BioTexCom employees were accused of being part of a “criminal group” that used surrogacy programs as a guise for trafficking children. Prosecutors allege they helped “foreign citizens to make illegal deals, involving minors” that amounted to “trading children for a financial reward.”
Eurosurrogacy was named as one of its partners in these crimes, and had its bank accounts frozen as a result. The investigation is ongoing.
“As of today, this criminal proceeding has been suspended, no procedural actions have been taken since 2019,” BioTexCom said in a statement, claiming that the investigation had found no instances of babies genetically unrelated to the commissioning parents.
Hill Prados did not reply to questions regarding the investigation into Eurosurrogacy. BioTexCom said it was not aware of his crimes when they went into business together, and suspended cooperation with him as soon as they found out.
BioTexCom and Subrogalia appear to share more than just business ties.
Subrogalia’s first address was a building in the central Ukrainian town of Kropyvnytskyi that belonged to BioTexCom’s owner, Albert Tochilovsky, part of his multi-million-dollar property portfolio that also includes a mansion in downtown Kyiv that houses BioTexCom’s clinic.
Tochilovsky is accused of seizing these properties from their owners in 2010 with the help of local lawyers, who allegedly transferred ownership to offshore companies that he controlled. Yury Antonev, who owned one of the properties, said Tochilovsky also stole millions of dollars his family had stashed in a vault underneath it.
According to prosecutors’ documents seen by OCCRP, Tochilovsky is under investigation for four cases of usurping properties through fraud, including the building where Subrogalia was initially registered.
BioTexCom confirmed it had provided Subrogalia with a “legal address,” but claimed the company never operated there. A spokesperson for the clinic also denied the accusations against Tochilovsky, pointing out he has not been convicted of anything.
The first trial of one of Tochilovsky’s managers in connection with the allegations would have taken place in April 2022, were it not for the Russian invasion. It’s unclear when it will make its way to court.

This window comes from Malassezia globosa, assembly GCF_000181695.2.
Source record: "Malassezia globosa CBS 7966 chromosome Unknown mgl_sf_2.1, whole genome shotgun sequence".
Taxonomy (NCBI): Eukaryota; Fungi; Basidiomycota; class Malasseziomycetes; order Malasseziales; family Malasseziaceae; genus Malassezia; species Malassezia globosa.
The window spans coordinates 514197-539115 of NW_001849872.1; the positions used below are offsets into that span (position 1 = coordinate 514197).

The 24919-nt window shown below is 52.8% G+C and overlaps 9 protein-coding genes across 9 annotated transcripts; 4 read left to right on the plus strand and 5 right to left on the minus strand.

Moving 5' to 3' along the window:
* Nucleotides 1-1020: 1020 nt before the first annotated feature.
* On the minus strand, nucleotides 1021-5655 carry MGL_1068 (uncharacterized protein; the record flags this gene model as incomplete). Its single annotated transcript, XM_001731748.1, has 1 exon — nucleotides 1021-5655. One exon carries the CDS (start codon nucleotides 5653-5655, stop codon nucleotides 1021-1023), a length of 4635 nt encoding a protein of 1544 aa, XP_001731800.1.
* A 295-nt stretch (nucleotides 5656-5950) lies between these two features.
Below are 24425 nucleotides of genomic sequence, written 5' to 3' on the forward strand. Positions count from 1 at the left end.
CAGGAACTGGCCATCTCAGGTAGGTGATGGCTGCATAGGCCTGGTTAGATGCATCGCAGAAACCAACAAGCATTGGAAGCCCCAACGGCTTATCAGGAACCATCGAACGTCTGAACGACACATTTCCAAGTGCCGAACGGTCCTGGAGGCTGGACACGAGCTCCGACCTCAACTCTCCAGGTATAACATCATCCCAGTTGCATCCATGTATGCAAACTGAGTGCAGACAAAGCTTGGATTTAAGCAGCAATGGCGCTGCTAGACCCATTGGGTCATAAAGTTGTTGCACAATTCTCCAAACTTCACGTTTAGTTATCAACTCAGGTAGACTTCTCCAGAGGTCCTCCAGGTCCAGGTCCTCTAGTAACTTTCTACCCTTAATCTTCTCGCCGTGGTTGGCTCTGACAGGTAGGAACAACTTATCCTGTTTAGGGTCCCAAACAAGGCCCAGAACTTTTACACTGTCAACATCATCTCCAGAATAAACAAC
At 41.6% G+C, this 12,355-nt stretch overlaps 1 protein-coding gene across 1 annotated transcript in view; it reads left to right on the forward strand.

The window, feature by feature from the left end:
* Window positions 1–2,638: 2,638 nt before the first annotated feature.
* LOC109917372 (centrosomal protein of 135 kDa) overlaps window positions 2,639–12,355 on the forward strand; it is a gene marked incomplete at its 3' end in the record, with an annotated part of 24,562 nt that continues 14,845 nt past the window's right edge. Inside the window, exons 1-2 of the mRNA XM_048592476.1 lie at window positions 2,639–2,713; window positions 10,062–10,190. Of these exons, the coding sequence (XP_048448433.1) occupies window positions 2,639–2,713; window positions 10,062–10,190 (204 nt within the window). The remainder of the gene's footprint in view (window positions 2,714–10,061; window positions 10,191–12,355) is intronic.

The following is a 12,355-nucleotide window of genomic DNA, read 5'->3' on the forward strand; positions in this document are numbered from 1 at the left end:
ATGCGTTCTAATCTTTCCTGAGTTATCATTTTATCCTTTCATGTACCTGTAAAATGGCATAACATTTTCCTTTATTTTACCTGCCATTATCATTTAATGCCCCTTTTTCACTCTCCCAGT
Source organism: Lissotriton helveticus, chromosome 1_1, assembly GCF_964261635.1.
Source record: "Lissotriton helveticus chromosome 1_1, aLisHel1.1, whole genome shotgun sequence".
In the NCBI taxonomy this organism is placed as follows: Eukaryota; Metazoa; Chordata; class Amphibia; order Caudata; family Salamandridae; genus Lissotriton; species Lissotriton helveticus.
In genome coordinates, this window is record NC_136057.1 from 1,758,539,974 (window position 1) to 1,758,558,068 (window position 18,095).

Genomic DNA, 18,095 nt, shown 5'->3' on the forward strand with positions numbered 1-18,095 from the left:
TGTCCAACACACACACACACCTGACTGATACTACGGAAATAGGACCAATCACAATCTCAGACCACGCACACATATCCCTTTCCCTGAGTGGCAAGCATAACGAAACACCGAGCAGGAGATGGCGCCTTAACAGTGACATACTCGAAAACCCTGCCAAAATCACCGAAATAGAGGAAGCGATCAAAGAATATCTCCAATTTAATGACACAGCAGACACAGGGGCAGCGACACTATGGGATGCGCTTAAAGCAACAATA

Undaunted, Sánchez set up his own Ukrainian IVF clinic in 2017 named InterFiv, and one of Hill Prados’ sons became its beneficial owner in 2021. But just weeks before Sánchez’s wedding, Ukrainian law enforcement raided InterFiv’s offices in Kyiv.
Again, law enforcement suspected InterFiv of human trafficking, including charges that it had given parents babies that were not their own. In other cases, InterFiv had allegedly arranged fictitious marriages and falsified documents to smuggle babies out of Ukraine.
Security Service of Ukraine, CC BY 4.0
Raid by Ukrainian authorities at InterFiv’s offices in Ukraine.
No charges have been brought against Sánchez, Hill Prados, or anyone in his family. In February 2022, a court extended the investigation for one year, though the Russian invasion of Ukraine a week later delayed proceedings.
Police told OCCRP the investigation is ongoing. A source in Ukraine’s security service said they had found evidence to support the charges, and expected a case to be brought against InterFiv once the legal system gets up and running again. It’s unclear when that will be.
Sánchez and Hill Prados have now discarded InterFiv, and set up a new company in Kyiv, InterEko, to operate their clinic.
But investigations have continued to dog them. In November 2022, a Subrogalia representative in Russia was sentenced to four and a half years in prison for human trafficking after he was convicted of selling a child that had been refused by one Spanish couple to another Spanish woman instead.
Data expertise was provided by OCCRP's Data Team.
Fact-checking was provided by the OCCRP Fact-Checking Desk.